12:55 P.M. UPDATE:
A JEA board subcommittee declined giving the city an additional $40 million a year to pay down an unfunded police and fire pension liability.
But there is a possible counter offer, which is the idea of former City Council member Matt Carlucci and Charlie Appleby, the retired CEO and chairman of Advanced Disposal.
Just after the utility’s Finance and Audit Committee voted against the annual payments, CEO Paul McElroy introduced preliminary details on the proposal. Instead of giving $40 million each year, JEA would give the city a lump sum of $120 million, which the utility would have to borrow.
The money wouldn’t have to be targeted for the unfunded liability.
In return, the utility would receive several benefits.
- Control over its employees’ portion of the General Employees’ Pension Plan, which would save JEA millions over the coming years.
- Extending its agreement with the city through 2036, with some key changes. Slated to end in 2016, JEA annually pays the city a lump amount plus an additional $2.5 million each year that was negotiated years ago. Starting in 2017, though, the calculation would be reduced by $2.5 million each year through 2022 and then holding at a $100 million level through 2026. From there, it would be based on a formula that uses the utility’s revenue. This year, JEA gave $232 million to the city.
- The utility would have its own legal counsel for “legal services and civil service,” similar to what the Jacksonville Aviation Authority utilizes. Currently, JEA uses the Office of General Counsel.
The $120 million lump sum would be borrowed by the utility, with the annual $2.5 million reductions helping pay that debt service back over time.
There was no discussion on how borrowing the money would impact bond ratings. But board member Peter Bower said it would not result in a rate increase.
Bower, head of the Finance Committee, said finalizing such a proposal would take months. He supports the concept, but said he wouldn’t sign off on it if the details were altered. He urged other board members to follow suit.
City Council would have to sign off on any deal. Council member Bill Bishop, the council liaison to the utility, said the offer was intriguing but preliminary.
More details and board feedback is expected when the entire JEA board meets at 1 p.m.
Paying down the police and fire pension unfunded liability likely won’t come from JEA, but another source could be revealed this week by a former City Council member.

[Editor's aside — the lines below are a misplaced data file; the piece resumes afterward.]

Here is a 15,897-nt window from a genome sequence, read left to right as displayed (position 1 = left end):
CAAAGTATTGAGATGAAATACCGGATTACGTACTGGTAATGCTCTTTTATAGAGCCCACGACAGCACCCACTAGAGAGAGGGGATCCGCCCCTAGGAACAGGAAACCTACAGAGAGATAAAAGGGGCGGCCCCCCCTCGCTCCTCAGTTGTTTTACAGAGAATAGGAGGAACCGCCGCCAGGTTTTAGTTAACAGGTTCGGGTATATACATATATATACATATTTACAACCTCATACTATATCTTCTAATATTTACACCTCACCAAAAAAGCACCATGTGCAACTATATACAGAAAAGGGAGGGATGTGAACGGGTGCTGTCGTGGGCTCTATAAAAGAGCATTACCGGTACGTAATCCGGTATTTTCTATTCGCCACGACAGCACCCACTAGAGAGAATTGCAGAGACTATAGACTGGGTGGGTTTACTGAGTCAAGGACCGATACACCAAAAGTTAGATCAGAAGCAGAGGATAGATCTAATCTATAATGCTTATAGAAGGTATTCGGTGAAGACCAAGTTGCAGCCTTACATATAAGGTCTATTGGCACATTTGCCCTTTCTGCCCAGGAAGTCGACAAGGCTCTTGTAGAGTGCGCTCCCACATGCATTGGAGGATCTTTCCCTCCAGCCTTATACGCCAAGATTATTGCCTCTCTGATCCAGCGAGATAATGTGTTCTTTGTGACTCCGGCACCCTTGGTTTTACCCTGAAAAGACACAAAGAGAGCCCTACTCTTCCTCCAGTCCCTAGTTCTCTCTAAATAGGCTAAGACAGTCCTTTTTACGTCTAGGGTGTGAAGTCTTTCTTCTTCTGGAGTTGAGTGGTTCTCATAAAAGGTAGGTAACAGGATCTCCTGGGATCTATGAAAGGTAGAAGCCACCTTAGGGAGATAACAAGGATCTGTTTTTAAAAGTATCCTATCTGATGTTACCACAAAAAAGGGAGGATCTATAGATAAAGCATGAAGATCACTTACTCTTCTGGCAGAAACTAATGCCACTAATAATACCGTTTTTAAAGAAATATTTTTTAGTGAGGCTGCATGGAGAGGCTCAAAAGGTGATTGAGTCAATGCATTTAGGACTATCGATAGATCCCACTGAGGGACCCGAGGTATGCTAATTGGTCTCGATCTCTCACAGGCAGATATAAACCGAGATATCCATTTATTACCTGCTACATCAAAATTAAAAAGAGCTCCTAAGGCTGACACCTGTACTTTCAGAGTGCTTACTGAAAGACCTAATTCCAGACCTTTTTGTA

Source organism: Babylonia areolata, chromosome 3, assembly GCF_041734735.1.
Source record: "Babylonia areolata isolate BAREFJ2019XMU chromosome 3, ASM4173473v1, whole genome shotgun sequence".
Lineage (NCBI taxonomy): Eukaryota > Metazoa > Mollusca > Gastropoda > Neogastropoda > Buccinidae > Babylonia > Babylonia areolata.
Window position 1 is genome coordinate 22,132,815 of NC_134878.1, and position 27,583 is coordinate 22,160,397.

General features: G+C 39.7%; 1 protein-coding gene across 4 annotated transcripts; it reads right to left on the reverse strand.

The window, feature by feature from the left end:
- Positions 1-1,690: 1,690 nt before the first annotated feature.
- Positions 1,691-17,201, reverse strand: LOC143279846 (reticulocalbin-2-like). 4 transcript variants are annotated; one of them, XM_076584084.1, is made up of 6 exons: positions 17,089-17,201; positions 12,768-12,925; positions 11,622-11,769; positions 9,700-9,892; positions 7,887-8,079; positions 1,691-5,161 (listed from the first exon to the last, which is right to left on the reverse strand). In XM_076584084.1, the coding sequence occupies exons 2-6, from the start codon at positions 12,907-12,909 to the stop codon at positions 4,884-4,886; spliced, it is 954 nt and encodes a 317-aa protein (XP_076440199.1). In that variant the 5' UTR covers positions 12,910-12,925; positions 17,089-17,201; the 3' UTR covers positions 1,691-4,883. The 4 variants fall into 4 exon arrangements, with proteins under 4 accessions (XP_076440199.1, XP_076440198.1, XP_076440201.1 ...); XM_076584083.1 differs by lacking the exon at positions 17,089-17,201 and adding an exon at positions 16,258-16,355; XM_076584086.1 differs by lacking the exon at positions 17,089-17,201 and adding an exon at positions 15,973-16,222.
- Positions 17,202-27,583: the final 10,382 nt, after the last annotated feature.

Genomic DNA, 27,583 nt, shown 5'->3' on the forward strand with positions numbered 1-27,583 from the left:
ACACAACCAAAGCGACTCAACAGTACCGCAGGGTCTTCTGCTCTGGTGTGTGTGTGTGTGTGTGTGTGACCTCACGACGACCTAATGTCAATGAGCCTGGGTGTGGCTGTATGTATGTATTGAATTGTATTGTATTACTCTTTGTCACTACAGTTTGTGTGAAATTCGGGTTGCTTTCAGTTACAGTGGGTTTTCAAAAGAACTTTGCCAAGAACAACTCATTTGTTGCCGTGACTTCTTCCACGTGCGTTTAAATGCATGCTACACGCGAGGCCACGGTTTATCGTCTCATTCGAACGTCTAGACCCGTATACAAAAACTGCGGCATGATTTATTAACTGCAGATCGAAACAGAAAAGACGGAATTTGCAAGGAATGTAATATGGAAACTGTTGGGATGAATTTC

For months, Mayor Alvin Brown has pushed his proposal for JEA to give the city an additional $40 million a year for 14 years to help pay down the pension’s $1.6 billion unfunded liability.
Calling it a “partnership,” Brown said the utility in return could spin its employees off from the city’s pension plan and have their own, saving more than $500 million over 35 years.
The additional payments for the 14 years would be $560 million.
JEA reviewed the idea for months, but it won’t work without raising rates, according to a report utility staff will present today to the JEA board. Even if rates were raised, an additional contribution to the city could threaten its bond ratings, the report went on to say.
Declining sales, upcoming regulatory compliance requirements and operational costs all were cited as current financial challenges. So, too, was the contribution level JEA already provides — it was $232 million for 2014 and automatically increases $2.5 million each year. That’s “greater than 90% of our peer utilities,” the report states.
A funding source for the additional $40 million in annual payments has been a chief concern of council members reviewing the deal Brown and Police and Fire Pension Fund leadership agreed to this year. The JEA partnership has been the only method Brown has pitched. He’s vehemently disagreed that it would have to cause JEA to raise rates.
David DeCamp, Brown’s spokesman, said in a statement that the administration continues to believe the City and JEA can partner for the benefit of taxpayers and ratepayers.
But, on the same day JEA documents showed why the option won’t work without raising rates, former council member Matt Carlucci said he has a way.
He told the council Rules Committee that he and Charlie Appleby, the retired chairman and CEO of Advanced Disposal, have figured out a funding source for the $40 million payments. But, Carlucci said he wasn’t ready to reveal the details.
Appleby was out of town, he said, and Carlucci wanted him available to present their idea this week to council.
Carlucci wasn’t the only former council member to take a stance in the pension discussion.
Former council President Kevin Hyde told the group he and several attorneys have looked at the pension deal and recent court rulings, and have concluded the negotiations between the city and the pension fund have been collective bargaining.
Under collective bargaining rules, pension benefits can’t be set for longer than three years. The deal council is reviewing has it ending in 2024, shortened from the so-called “30-year agreement” that ends in 2030.
The group of attorneys, which includes former Mayor John Delaney and former city General Counsels Rick Mullaney and Fred Franklin among others, uses the Sunshine Law case brought about by Times-Union editor Frank Denton as reasoning. Circuit Judge Waddell Wallace in his ruling on the case mentioned they were collectively bargained.
An appeals court upheld his ruling on the issue.
General Counsel Jason Gabriel told the group the deal was not collective bargaining and the Wallace ruling only spoke to Sunshine Law violations.
The Rules Committee ran out of time to take up amendments to Brown’s pension deal and has called a special meeting for 10 a.m. Monday to talk about the deal.
The council’s Finance Committee will take up the pension deal today.
The JEA board meeting, where the JEA response to Brown’s partnership idea will be reviewed, starts at 1 p.m.